The Impact of the Watergate Scandal

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Everyday citizens often live unaware of their government’s inner workings. The knowing of political espionage is often too heavy of a subject to be inducted in conversation. True, prima facie, modest twists and turns of information may not be considered substantial, but this inconsideration leaves much to be uncontrolled. It is easy for political leaders to become power crazed, to not realize the massive implications that come of their actions. Only after all is said and done do the people actually realize their government is an opaque mask of deception. The Watergate Scandal substantially impacted Americans’ trust in their government. The years leading up to the 1972 election were filled with new political tactics. Going into the…show more content…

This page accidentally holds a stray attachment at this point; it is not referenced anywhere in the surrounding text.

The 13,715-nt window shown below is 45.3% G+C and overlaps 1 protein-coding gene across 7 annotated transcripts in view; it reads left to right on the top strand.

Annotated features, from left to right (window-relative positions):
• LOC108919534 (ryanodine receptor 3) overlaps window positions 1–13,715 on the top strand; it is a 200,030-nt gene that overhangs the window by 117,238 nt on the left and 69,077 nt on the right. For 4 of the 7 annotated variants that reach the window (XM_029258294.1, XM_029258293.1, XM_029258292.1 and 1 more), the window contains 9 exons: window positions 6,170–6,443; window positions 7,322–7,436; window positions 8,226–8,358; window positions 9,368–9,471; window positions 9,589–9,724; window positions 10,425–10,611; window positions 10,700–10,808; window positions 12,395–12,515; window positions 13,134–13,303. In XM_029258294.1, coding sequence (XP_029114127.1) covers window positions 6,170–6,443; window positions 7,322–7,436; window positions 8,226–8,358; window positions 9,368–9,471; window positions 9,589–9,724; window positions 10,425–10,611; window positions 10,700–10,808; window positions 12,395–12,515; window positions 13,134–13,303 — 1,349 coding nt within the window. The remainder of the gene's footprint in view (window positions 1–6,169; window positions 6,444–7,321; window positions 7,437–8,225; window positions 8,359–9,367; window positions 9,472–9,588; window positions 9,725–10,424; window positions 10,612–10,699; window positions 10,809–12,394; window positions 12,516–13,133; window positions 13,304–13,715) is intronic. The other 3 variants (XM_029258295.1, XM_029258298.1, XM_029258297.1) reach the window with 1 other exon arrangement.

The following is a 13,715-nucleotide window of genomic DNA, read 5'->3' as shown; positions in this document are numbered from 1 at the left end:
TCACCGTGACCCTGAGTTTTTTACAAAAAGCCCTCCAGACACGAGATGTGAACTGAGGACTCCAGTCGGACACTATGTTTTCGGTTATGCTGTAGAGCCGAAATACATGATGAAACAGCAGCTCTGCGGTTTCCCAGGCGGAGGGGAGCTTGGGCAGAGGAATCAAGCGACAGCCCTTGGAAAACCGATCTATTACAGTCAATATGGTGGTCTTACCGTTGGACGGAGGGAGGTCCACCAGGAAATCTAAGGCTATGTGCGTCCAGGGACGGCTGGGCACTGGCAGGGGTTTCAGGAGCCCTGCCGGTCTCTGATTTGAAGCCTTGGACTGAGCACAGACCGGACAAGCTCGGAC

Edgar Hoover, leader of the FBI. (Emery 10). These two men were responsible for payouts, operation and oversight of all members involved in Gemstone, which included the Central Intelligence Agency, and the Federal Bureau of Investigations. The CIA had been banned from spying operations since 1947, but it repeatedly broke the National Security Law to cooperate with Gemstone, fully to Nixon’s knowledge (Emery 22). Hoover attempted to stop the spying in 1972, but it had gone too far (Emery 21). Nixon had won the election, but operations in Gemstone did not stop. However, June of 1972 brought a swift halt to the untapped power of surveillance. On June 17th, 1972 five men were arrested at the Watergate Complex break-in: James McCord, Frank Sturgis, Bernard Baker, Virgilo Gonzales, and Eugino Martinez (Mary 1). The perfect loop of lies and spying had been broken. While only the beginning, Nixon’s demise started with the arrest of five men. Once broken, the seal of Watergate could never be replaced. The five men brought arrested for breaking into the Watergate Complex had to be served fair justice. The official hearings began on January 8th, 1973 (Files 1). However, fair trials would not prevail. Edward B. Hunt ordered the payout of twenty thousand dollars to each member of the break-in team, fifty thousand for his lawyer, and seventy thousand dollars for himself (Files 6). The “hush money” proved successful. All four Cuban men pled

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